New research suggests that extreme heat produces many more workplace injuries, concentrated among the poorest workers, than most official records suggest—a telling example of how, as the Times puts it, “climate change worsens inequality.” The UCLA study, led by public policy professor R. Jisung Park, compared records from over 11 million California workers’ compensation claims to high-frequency local weather data from 2001-2018 and found that hot weather significantly increases the risk of workplace injuries, regardless of whether the work occurs outdoors or in an indoor setting. Indeed, the study shows that on days with highs above 90 degrees Fahrenheit, workers have a 6-9% greater risk of injuries as compared to days with high temperatures in the 50s or 60s.

Additionally, the researchers estimate that high temperatures likely already cause 15,000 injuries per year in California, and that the state’s annual financial cost of heat-related injuries may be between $750 million to $1.25 billion when accounting for healthcare expenditures, lost wages and productivity, as well as disability claims. Yet, as the Times noted, the study does include one sliver of optimism: after 2005, when California became the first state to implement mandatory heat illness prevention measures for outdoor workplaces when temperatures exceed 95 degrees, the number of heat-related workplace injures actually declined. As a result, as the researchers note, in addition to pursuing aggressive efforts to reduce emissions to curb future temperature increases, governments should also consider climate adaptation to help protect vulnerable workers along the way.

Meanwhile, a federal district court judge in Texas issued a ruling on Friday finding the DACA program unlawful and permanently enjoining its continued application, but also shielded current recipients from the ruling’s immediate adverse effects. More specifically, Judge Hanen, a George W. Bush appointee, found the DACA memorandum, originally prompted by an executive order from President Obama and crafted by DHS as a guidance document, inconsistent with the Administrative Procedure Act in that the agency failed to utilize the requisite procedures to issue a rule setting binding rights and obligations.

Yet, according to law professor Benjamin Eidelson, Judge Hanen may have made the exact same errors that ultimately prompted the Supreme Court to invalidate the Trump administration’s DACA rescission in its Regents decision last year. In essence, the DACA memo did not confer any legal rights and obligations itself, but rather merely established criteria for granting “deferred action”—an exercise in prosecutorial discretion to retain from deportation. Moreover, the benefits that accompany such deferred action accrue not from the DACA memo itself, but from a range of policies and regulations that accompany deferred action more generally and largely predated the DACA memo. As a result, when the Trump administration attempted to rescind DACA, it improperly did so on the basis of objections to the downstream benefits of deferred action, not from the DACA memo’s assurance against deportation itself. So too here, Judge Hanen objected to the illegality of conferring work authorization and lawful presence to DACA recipients, but then vacated the DACA memo on that basis—a clear non-sequitur, to Eidelson.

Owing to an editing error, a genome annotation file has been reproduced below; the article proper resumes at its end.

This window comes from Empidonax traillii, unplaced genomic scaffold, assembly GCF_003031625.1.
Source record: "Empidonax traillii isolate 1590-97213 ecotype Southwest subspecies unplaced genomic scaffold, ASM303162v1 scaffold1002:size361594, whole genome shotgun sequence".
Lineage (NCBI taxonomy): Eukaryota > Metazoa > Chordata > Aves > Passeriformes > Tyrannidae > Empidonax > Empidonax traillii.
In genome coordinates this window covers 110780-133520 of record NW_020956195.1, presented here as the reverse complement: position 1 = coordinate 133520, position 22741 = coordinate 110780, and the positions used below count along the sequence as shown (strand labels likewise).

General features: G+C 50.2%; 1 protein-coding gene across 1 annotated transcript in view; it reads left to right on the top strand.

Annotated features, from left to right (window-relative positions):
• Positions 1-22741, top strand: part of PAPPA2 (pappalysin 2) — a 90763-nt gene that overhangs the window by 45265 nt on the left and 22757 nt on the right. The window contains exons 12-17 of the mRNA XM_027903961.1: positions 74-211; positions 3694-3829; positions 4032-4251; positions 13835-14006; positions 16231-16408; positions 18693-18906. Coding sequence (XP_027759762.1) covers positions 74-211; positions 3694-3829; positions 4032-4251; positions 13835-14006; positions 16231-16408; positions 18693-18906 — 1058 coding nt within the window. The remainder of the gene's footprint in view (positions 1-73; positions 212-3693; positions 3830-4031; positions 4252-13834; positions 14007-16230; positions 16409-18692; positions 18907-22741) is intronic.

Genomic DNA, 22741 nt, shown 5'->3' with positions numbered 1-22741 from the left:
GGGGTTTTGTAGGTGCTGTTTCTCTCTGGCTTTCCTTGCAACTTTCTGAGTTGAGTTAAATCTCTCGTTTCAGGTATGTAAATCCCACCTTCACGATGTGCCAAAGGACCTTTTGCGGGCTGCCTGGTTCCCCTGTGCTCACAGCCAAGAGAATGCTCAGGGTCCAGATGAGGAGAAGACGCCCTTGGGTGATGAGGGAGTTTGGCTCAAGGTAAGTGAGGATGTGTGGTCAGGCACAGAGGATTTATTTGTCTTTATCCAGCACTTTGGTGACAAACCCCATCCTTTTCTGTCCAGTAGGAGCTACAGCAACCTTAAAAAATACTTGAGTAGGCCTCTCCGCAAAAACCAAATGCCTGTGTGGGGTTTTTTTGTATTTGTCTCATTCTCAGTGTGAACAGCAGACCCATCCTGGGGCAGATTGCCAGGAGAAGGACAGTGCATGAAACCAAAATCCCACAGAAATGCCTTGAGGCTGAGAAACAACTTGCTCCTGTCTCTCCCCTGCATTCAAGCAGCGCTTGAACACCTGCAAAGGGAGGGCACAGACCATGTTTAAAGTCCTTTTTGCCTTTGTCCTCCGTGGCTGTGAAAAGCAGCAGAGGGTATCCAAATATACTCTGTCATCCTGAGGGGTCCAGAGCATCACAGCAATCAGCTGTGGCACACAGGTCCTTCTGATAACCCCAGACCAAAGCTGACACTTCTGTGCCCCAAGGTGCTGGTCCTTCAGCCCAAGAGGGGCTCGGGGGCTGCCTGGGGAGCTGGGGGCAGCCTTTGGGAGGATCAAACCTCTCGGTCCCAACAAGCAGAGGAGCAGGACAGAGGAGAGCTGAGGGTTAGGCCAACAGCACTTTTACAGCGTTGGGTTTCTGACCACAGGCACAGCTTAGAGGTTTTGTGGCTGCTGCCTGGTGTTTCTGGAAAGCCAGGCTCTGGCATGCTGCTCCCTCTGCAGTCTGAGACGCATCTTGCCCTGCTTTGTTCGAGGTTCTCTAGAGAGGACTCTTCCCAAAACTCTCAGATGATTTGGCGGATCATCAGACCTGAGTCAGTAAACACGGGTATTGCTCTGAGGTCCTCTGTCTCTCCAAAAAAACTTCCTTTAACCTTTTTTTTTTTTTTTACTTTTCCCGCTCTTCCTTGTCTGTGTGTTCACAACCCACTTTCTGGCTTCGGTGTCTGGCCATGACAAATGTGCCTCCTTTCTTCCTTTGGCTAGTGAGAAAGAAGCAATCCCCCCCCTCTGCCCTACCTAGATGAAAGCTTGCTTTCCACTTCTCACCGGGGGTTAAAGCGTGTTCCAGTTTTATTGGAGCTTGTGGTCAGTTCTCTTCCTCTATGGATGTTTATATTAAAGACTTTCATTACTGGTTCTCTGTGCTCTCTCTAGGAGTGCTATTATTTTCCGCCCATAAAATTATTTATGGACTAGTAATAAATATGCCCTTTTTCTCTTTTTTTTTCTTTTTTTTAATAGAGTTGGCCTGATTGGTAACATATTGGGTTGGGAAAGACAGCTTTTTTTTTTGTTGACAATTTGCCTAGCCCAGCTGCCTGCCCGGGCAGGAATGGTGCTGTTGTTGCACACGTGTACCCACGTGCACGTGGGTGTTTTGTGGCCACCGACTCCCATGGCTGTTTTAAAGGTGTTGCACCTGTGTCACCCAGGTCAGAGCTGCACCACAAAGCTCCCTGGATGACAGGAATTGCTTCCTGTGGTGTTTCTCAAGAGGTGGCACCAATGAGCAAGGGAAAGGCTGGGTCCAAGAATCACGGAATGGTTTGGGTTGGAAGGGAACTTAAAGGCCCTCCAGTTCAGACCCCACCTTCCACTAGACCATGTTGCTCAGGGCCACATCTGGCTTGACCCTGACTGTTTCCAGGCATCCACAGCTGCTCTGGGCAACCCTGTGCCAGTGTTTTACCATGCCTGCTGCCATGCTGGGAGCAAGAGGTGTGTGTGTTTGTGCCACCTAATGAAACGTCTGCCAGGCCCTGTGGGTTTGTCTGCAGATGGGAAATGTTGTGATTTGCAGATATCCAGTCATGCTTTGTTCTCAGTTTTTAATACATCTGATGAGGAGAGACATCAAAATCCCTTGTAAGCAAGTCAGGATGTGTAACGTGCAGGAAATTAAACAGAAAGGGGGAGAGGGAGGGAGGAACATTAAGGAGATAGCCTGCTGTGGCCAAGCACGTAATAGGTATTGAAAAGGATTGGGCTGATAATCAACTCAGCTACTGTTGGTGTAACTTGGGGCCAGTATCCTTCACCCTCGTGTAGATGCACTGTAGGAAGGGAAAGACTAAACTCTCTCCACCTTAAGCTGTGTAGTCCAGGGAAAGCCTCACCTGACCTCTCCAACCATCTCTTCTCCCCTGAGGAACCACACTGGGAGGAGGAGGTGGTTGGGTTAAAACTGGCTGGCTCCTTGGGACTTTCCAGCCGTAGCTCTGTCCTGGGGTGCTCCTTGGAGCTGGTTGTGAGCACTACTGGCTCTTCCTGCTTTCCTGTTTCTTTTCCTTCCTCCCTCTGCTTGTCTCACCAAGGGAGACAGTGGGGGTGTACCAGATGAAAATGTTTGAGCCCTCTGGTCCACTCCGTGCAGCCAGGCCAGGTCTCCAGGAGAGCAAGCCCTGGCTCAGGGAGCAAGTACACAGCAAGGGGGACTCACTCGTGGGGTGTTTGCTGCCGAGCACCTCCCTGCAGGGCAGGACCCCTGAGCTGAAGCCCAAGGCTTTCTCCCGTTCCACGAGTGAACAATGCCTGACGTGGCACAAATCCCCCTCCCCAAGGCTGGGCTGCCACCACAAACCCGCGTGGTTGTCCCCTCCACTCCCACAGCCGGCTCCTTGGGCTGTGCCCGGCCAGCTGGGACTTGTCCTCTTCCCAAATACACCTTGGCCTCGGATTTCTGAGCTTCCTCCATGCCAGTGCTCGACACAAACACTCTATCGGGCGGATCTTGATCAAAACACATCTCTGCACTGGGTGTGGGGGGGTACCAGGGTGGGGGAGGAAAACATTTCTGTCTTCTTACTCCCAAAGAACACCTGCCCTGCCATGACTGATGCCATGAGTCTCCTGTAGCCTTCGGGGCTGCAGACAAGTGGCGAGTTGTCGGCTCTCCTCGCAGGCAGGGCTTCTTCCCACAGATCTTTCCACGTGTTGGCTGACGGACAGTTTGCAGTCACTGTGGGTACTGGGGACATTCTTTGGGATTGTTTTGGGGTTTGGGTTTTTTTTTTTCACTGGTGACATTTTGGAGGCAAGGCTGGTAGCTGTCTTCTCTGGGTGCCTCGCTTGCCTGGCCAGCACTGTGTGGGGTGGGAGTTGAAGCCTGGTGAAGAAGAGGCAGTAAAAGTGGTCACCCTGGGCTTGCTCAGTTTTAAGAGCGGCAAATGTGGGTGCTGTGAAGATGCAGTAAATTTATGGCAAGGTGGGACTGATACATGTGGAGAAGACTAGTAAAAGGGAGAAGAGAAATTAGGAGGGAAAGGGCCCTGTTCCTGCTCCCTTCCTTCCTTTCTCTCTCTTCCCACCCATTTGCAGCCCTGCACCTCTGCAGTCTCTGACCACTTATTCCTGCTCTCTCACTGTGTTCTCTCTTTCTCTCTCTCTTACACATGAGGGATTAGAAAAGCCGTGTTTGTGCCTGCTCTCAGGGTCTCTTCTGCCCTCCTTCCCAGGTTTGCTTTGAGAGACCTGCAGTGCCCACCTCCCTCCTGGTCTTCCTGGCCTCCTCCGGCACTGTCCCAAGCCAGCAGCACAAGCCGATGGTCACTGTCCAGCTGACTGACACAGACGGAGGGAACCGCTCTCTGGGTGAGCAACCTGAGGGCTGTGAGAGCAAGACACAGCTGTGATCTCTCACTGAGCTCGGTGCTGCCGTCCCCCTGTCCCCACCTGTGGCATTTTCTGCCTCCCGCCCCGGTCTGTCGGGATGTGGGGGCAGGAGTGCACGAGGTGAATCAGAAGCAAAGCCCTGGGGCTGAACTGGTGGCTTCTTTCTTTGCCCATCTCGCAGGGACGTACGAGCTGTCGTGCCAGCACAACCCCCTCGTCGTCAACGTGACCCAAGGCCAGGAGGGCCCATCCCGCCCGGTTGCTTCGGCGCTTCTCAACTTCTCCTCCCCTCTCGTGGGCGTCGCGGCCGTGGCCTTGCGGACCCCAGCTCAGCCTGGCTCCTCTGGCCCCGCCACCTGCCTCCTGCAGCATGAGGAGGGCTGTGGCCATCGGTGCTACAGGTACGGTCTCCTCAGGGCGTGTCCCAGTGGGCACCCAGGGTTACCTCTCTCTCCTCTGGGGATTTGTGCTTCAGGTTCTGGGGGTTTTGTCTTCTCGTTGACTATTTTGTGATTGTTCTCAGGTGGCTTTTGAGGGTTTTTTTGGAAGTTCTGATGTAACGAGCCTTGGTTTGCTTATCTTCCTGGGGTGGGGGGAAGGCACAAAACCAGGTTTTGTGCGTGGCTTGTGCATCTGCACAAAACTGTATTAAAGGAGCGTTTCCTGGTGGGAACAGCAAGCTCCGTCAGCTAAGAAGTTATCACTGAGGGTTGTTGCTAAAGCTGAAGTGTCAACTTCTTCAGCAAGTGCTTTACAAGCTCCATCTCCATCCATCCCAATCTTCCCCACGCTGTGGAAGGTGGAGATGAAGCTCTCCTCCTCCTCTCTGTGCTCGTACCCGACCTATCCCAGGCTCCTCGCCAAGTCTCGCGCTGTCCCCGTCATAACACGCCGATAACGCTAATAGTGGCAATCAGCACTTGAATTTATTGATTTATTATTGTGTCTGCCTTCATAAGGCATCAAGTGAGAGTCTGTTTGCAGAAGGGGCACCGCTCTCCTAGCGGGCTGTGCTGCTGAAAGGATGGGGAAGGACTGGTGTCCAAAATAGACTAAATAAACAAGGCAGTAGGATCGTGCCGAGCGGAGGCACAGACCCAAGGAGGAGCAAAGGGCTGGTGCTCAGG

Indeed, as Bloomberg reported, President Biden indicated that the DOJ intends to appeal Judge Hanen’s decision. He noted that the ruling was “deeply disappointing” and renewed his call for Congress to pass a law through reconciliation to provide all DACA recipients lawful permanent residency.

In other news, the AFL-CIO, CWA and two other workers’ groups accused Ray-Ban maker Luxottica, the Italian arm of the EssilorLuxottica, of unlawfully discouraging 2,000 workers from unionizing through an “aggressive and fear-inducing campaign” at its U.S. plant in Georgia, and have asked the Italian, French and U.S. governments to mediate. As Reuters reported, the unions filed a complaint under guidelines for multinational firms set by the Organisation for Economic Cooperation and Development (OECD), in an example of workers and unions turning to international labor authorities in their attempt to vindicate their rights in lieu of pursuing claims domestically through the NLRB. According to Tim Dubnau, deputy director of organizing at CWA, going to the NLRB would be fruitless: “We know exactly what’s gonna happen. We go the NLRB, the company stalls and then spends 80 days intimidating people, acting like thugs at work, forcing people to listen to union-busting nonsense.” Indeed, CWA noted that Luxottica, like other European companies, maintains productive relationships with unions at home but operates differently in the United States to take advantage of the U.S.’s weaker labor laws. According to organizers, at its plant in McDonough, Georgia that produces lenses for its subsidiaries like Lenscrafters, Oakley, and Pearle Vision, Luxottica management has engaged in tactics such as warning employees of the alleged risks of unionizing through an app called LiveSafe, as well as employing an anti-union consulting firm and forcing workers into mandatory anti-union meetings.

Lastly, as Frito Lay workers in Topeka are set to continue their strike that began on July 5th against forced overtime among other indignities that have only worsened since the pandemic began, worker Cheri Renfro spoke to Maximillian Alvarez of the podcast “Working People” to discuss why they’re on strike and what’s at stake.